NOTE: There is a wrong link in the email issue. If you are looking for the Ask The Expert Column, the URL is: http://www.writersweekly.com/ask.html.
Angela Hoy stated in her recent article in Writers Weekly, Press Releases Are Boring – News Is Not. At Writers Weekly, like just about every journalist and periodical editor, Angela receives countless press releases by email, fax and mail. Though WritersWeekly doesn’t publish press releases, they are inundated with them on a daily basis. it is very rare that I receive a new book press release that keeps me interested past the first sentence, Hoy wrote.
While I’ve had a fair amount of success in placing press releases when I titled them as such, the release would often be buried somewhere in the publication where few people apparently found it, fewer yet read it and none responded. Following Hoy’s advice, I tried linking news with incidents that take place in my memoir, Jep’s Place: Hope, Faith, and Other Disasters. I did *not* label the article as a Press Release.”
My “news” story about outhouses (it’s included in its entirety below) ended up on the front page of a local weekly. Soon after it hit the streets, a woman called to buy a signed book, and returned in half an hour to buy another. Other people called or stopped me on the street or in the supermarket to comment on the article with a laugh, and spoke those wonderful words, I just love your writing-where can I buy the book?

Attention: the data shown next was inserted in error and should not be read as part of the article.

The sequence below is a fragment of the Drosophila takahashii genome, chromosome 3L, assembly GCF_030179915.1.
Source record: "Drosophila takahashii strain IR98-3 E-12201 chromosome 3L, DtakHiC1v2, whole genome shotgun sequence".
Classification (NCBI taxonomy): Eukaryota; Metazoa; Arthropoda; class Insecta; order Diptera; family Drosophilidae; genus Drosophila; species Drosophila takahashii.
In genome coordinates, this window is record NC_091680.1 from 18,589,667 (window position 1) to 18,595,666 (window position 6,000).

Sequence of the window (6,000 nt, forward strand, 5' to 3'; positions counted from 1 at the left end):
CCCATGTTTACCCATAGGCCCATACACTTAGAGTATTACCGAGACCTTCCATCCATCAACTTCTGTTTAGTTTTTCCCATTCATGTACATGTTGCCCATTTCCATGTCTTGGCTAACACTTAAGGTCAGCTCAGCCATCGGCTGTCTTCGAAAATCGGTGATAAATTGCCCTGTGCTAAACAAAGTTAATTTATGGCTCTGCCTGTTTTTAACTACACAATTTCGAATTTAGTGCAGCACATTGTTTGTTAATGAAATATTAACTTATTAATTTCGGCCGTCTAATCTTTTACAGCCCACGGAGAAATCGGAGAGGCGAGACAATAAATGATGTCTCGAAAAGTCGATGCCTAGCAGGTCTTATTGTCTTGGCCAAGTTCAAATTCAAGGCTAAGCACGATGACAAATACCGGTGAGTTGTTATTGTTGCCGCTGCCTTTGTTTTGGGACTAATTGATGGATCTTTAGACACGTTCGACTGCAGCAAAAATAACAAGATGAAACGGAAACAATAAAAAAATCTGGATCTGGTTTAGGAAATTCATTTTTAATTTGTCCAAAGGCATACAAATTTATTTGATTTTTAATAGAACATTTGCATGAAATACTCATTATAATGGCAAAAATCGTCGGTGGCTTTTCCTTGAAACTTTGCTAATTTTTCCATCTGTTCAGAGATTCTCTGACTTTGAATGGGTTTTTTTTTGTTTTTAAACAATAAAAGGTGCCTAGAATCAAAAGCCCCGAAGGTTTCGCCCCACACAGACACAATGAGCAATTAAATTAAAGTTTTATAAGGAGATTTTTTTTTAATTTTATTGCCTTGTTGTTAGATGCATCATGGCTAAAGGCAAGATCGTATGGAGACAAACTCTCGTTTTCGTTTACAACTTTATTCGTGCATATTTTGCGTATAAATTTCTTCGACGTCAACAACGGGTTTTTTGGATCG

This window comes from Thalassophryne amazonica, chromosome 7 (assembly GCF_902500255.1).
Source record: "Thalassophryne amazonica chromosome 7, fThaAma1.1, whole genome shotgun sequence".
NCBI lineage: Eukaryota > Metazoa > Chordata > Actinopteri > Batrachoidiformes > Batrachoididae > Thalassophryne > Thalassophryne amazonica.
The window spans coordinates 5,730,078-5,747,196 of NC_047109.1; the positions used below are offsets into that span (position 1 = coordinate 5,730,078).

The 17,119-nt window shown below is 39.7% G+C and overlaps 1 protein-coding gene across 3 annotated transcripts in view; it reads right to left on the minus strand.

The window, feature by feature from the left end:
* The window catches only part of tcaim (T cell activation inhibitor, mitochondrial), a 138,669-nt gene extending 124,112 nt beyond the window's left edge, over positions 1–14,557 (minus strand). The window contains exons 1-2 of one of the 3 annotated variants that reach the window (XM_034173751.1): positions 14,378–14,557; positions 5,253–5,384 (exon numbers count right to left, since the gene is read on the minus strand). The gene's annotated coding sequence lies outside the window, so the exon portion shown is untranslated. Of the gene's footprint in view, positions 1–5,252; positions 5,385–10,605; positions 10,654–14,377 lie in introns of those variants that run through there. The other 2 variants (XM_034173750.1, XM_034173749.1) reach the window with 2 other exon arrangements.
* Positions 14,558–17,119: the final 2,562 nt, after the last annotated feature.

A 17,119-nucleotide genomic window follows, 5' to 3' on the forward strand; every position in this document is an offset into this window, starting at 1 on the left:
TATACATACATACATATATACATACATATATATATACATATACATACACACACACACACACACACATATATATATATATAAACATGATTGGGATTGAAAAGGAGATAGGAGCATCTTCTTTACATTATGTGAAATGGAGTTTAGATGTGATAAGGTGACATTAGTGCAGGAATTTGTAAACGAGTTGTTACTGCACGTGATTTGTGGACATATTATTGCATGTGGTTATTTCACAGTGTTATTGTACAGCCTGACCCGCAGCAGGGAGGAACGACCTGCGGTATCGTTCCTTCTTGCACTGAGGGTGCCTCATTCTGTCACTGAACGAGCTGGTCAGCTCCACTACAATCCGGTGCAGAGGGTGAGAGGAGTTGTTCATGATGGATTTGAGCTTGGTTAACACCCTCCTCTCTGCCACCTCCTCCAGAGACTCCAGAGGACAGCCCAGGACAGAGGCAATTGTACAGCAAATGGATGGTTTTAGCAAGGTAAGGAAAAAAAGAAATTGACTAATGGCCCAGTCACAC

Flushed with the success of following Hoy’s instructions, I dashed off A Dynamite Story. I had been on a photo shoot of a company blasting ledge for a condo development and had a dramatic photo of a dynamite charge exploding rocks, dirt and dust as it had, years ago, on our farm, Jep’s Place. Connecting that “news” to my book once again put me on the front page.
I found other publications to send the news to, in addition to the weekly that gave me front page coverage. It is too early to tell if the others give the stories as prominent a place, but I’ll be happy just to have someone read the article and get enough of a chuckle to inspire them to buy a book.
In the meantime, I wrote an article for a construction publication (for pay) about a job held up by concern for turtles possibly crossing the road, until engineers designed a suitable underground turtle crossing. I took photos of a group of school kids who had painted a turtle-crossing sign, as well as the sign itself. I ran the disguised press release as a sidebar to the construction story in addition to sending it off to local periodicals. I closed the latest news article with Ogden Nash’s quatrain. Some papers ran the “news” but not the poem. Some paid, some didn’t.
The turtle lives twix plated decks
Which practically conceal its sex
I think it clever of the turtle
In such a fix to be so fertile
The outhouse story has had a ripple effect. A reader wrote a letter to the editor saying he liked the story, but wanted to set the record straight about the king and the spider legend. The king, being a Scot would not have pulled up his pants; he would have pulled down his kilt.
After reading the outhouse story, a columnist for a large daily and Sunday paper, emailed me with a request for an interview for a column he wants to write about my outhouse story and book.